Monday, 21 June 2010

John Cage 'Every Day is A Good Day' Baltic, Gateshead, England

John Cage, 'Dereau, No.11 ' , 1982, Watercolour, Colour photetching with engraving, drypoint and aquataint

A retrospective exhibition of John Cage is currently taking place at the Baltic Centre for Contemporary Art, in Gateshead, England called 'Every Day is A Good Day', from 19th June - 5th September 2010. This exhibition is showing a number of artworks, from drawings, watercolours and prints. This is an exhibition that is a celebration of his influence in the UK and Europe. 

Cage has had a significant following in the UK, along with Kurt Schwitters, the ideas and processes used by both artists have been built in to the very fabric of the Britsh art school system. Cage visited England as part of his European tour in 1930, influencing students and practitioners at Dartington Hall, Devon, which along with Bath Academy of Art, Wiltshire, is the closest the UK got to the Black Mountain College where Cage was so influential. (see also the modernist building High Cross House). Dartington was also visited by Mark Tobey in the 1930's (infact both Tobey and the ceramicist Bernard Leach visited Japan together from there).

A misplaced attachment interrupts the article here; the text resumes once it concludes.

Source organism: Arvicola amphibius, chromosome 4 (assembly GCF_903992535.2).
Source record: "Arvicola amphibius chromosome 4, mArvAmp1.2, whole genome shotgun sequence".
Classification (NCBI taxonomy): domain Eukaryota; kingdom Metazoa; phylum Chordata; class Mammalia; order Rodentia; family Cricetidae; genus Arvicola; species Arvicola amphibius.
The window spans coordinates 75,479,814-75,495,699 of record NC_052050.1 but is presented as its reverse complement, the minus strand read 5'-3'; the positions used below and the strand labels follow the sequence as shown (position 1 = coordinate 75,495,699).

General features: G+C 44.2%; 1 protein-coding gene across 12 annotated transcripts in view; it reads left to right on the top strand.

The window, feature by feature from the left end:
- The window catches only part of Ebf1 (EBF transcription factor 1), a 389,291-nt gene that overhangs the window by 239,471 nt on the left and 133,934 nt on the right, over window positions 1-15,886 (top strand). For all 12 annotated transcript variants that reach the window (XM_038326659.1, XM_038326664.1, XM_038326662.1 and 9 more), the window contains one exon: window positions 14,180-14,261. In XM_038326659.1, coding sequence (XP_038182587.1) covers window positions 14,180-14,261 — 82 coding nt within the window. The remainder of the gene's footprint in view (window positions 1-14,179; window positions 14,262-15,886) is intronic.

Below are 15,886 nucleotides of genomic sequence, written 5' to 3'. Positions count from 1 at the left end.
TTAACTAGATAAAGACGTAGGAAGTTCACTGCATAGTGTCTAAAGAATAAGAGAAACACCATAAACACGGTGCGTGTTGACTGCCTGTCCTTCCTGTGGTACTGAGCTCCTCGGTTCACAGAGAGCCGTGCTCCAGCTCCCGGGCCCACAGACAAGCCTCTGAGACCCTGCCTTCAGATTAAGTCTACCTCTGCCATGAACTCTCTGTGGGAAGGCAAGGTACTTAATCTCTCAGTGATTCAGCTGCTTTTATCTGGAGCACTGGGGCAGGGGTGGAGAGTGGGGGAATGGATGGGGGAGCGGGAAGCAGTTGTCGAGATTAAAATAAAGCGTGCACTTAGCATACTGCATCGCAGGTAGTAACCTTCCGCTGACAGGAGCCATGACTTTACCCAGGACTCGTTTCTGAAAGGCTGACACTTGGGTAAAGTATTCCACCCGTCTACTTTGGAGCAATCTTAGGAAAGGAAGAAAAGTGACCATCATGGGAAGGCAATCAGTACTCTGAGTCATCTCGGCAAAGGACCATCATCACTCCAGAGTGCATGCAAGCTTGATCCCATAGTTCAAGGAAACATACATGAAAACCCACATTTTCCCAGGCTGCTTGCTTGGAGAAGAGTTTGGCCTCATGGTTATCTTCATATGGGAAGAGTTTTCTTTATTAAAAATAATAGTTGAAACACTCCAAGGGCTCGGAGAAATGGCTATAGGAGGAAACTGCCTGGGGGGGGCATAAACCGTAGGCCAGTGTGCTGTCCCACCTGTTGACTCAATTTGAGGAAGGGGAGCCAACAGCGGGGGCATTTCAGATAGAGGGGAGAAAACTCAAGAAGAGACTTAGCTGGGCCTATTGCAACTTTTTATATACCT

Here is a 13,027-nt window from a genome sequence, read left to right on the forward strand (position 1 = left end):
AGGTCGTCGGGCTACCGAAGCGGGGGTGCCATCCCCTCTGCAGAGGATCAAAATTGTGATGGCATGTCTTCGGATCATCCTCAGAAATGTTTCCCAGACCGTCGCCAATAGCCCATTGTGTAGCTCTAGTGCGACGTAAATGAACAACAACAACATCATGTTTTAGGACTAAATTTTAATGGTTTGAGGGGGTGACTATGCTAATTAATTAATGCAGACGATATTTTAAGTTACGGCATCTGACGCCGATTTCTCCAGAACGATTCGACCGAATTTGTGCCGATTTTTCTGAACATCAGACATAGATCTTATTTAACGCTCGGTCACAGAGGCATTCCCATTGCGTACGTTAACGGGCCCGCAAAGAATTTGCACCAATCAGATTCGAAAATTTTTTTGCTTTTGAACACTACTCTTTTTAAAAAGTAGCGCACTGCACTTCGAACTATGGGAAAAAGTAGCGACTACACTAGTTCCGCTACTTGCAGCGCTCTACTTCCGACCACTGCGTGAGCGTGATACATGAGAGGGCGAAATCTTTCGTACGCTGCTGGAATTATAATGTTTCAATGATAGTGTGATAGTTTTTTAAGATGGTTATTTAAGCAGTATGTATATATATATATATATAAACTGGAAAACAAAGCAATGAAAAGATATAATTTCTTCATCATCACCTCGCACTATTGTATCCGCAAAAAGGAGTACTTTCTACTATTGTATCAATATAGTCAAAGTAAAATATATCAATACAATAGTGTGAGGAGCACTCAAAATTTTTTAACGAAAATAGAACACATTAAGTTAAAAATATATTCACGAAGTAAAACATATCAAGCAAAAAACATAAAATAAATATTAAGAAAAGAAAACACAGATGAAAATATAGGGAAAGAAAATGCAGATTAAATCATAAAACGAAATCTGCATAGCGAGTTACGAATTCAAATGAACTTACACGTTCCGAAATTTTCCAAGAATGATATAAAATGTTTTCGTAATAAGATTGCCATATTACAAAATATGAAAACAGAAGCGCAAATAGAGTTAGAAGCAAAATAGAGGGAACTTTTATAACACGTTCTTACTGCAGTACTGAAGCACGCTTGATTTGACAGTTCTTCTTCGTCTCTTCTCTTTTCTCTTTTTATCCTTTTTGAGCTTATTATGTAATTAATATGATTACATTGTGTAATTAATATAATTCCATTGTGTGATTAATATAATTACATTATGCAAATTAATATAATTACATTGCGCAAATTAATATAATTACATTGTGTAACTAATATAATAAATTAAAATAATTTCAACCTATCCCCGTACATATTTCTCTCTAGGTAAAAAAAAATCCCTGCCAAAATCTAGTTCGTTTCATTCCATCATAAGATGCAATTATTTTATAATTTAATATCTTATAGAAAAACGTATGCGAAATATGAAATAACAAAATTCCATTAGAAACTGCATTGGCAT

Tate Modern also has the 'Cage Paintings' by Gerhard Richter who was also greatly inspired by him.
Gerhard  Richter, Cage 1-6          Copyright Gerhard  Richter

Baltic states: 'Every Day is a Good Day is the first major exhibition and publication devoted to the entire range of American composer, writer and artist John Cage’s prints, watercolours and drawings. Cage was one of the leading avant-garde composers of the twentieth century, most famous perhaps for his silent work of 1952, 4'33".'

Also at Baltic, there is also an exhibition by contemporary artists, many British, who have been influenced by him entitled: Cage Mix: Sculpture and Sound from 29th May - 19th September 2010; with a diverse mix of processes in a number of media, this exhibition explores abstraction in its many forms.


'Consistently unconventional, John Cage unravelled the rules of musical composition, re-thinking and re-presenting the score. His subversive ideas and lectures on music in the 1940s and 50s were catalysts that continue to be significant to contemporary artists working today.'

'Cage Mix: Sculpture and Sound' brings together the work of eight contemporary artists that use the writings and scores of Cage as a source of inspiration: Sam Belinfante, Graham Gussin, Christian Marclay, Jeremy Millar, Katie Paterson, Paul Ramirez Jonas, Richard Rigg and Katja Strunz.'

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